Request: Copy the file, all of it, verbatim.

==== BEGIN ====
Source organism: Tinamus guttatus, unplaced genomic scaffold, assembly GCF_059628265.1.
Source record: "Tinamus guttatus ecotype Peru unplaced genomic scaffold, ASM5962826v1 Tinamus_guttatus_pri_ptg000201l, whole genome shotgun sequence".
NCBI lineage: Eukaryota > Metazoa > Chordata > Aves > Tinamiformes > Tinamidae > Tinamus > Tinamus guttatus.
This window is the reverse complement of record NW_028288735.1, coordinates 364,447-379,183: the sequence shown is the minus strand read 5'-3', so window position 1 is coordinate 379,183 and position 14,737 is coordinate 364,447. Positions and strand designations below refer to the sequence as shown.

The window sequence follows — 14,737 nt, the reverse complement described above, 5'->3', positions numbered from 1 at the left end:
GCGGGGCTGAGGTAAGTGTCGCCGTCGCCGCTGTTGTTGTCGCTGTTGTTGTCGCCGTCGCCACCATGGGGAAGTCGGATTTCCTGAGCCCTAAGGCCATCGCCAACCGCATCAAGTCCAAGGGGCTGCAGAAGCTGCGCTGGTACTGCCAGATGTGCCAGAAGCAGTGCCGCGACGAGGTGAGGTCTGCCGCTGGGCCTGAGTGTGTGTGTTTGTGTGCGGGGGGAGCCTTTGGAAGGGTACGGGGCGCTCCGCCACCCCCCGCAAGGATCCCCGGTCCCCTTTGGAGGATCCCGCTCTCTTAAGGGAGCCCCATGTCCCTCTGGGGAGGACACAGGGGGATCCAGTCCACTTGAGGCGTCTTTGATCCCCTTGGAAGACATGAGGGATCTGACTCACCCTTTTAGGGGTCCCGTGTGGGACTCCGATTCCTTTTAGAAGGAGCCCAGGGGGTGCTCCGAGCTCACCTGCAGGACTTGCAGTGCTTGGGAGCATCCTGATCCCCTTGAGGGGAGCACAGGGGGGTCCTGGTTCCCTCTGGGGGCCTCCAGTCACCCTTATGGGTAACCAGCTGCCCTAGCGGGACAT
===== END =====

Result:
Source organism: Tinamus guttatus, unplaced genomic scaffold, assembly GCF_059628265.1.
Source record: "Tinamus guttatus ecotype Peru unplaced genomic scaffold, ASM5962826v1 Tinamus_guttatus_pri_ptg000201l, whole genome shotgun sequence".
NCBI lineage: Eukaryota > Metazoa > Chordata > Aves > Tinamiformes > Tinamidae > Tinamus > Tinamus guttatus.
This window is the reverse complement of record NW_028288735.1, coordinates 364,447-379,183: the sequence shown is the minus strand read 5'-3', so window position 1 is coordinate 379,183 and position 14,737 is coordinate 364,447. Positions and strand designations below refer to the sequence as shown.

The window sequence follows — 14,737 nt, the reverse complement described above, 5'->3', positions numbered from 1 at the left end:
GCGGGGCTGAGGTAAGTGTCGCCGTCGCCGCTGTTGTTGTCGCTGTTGTTGTCGCCGTCGCCACCATGGGGAAGTCGGATTTCCTGAGCCCTAAGGCCATCGCCAACCGCATCAAGTCCAAGGGGCTGCAGAAGCTGCGCTGGTACTGCCAGATGTGCCAGAAGCAGTGCCGCGACGAGGTGAGGTCTGCCGCTGGGCCTGAGTGTGTGTGTTTGTGTGCGGGGGGAGCCTTTGGAAGGGTACGGGGCGCTCCGCCACCCCCCGCAAGGATCCCCGGTCCCCTTTGGAGGATCCCGCTCTCTTAAGGGAGCCCCATGTCCCTCTGGGGAGGACACAGGGGGATCCAGTCCACTTGAGGCGTCTTTGATCCCCTTGGAAGACATGAGGGATCTGACTCACCCTTTTAGGGGTCCCGTGTGGGACTCCGATTCCTTTTAGAAGGAGCCCAGGGGGTGCTCCGAGCTCACCTGCAGGACTTGCAGTGCTTGGGAGCATCCTGATCCCCTTGAGGGGAGCACAGGGGGGTCCTGGTTCCCTCTGGGGGCCTCCAGTCACCCTTATGGGTAACCAGCTGCCCTAGCGGGACAT